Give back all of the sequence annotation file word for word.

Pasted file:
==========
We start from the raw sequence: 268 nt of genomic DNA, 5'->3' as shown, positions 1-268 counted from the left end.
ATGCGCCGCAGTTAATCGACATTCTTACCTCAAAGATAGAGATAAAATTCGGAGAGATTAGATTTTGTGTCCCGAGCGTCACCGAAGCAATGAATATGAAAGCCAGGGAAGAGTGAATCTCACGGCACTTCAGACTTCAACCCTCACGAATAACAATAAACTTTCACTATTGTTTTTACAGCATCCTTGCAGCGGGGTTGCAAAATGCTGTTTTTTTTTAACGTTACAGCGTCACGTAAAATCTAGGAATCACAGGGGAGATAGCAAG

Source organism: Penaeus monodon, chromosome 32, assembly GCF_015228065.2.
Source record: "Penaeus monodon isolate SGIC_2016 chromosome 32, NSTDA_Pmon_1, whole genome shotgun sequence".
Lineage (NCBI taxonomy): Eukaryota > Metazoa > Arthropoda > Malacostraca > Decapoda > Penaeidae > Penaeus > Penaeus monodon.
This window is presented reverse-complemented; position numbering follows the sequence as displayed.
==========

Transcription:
We start from the raw sequence: 268 nt of genomic DNA, 5'->3' as shown, positions 1-268 counted from the left end.
ATGCGCCGCAGTTAATCGACATTCTTACCTCAAAGATAGAGATAAAATTCGGAGAGATTAGATTTTGTGTCCCGAGCGTCACCGAAGCAATGAATATGAAAGCCAGGGAAGAGTGAATCTCACGGCACTTCAGACTTCAACCCTCACGAATAACAATAAACTTTCACTATTGTTTTTACAGCATCCTTGCAGCGGGGTTGCAAAATGCTGTTTTTTTTTAACGTTACAGCGTCACGTAAAATCTAGGAATCACAGGGGAGATAGCAAG

Source organism: Penaeus monodon, chromosome 32, assembly GCF_015228065.2.
Source record: "Penaeus monodon isolate SGIC_2016 chromosome 32, NSTDA_Pmon_1, whole genome shotgun sequence".
Lineage (NCBI taxonomy): Eukaryota > Metazoa > Arthropoda > Malacostraca > Decapoda > Penaeidae > Penaeus > Penaeus monodon.
This window is presented reverse-complemented; position numbering follows the sequence as displayed.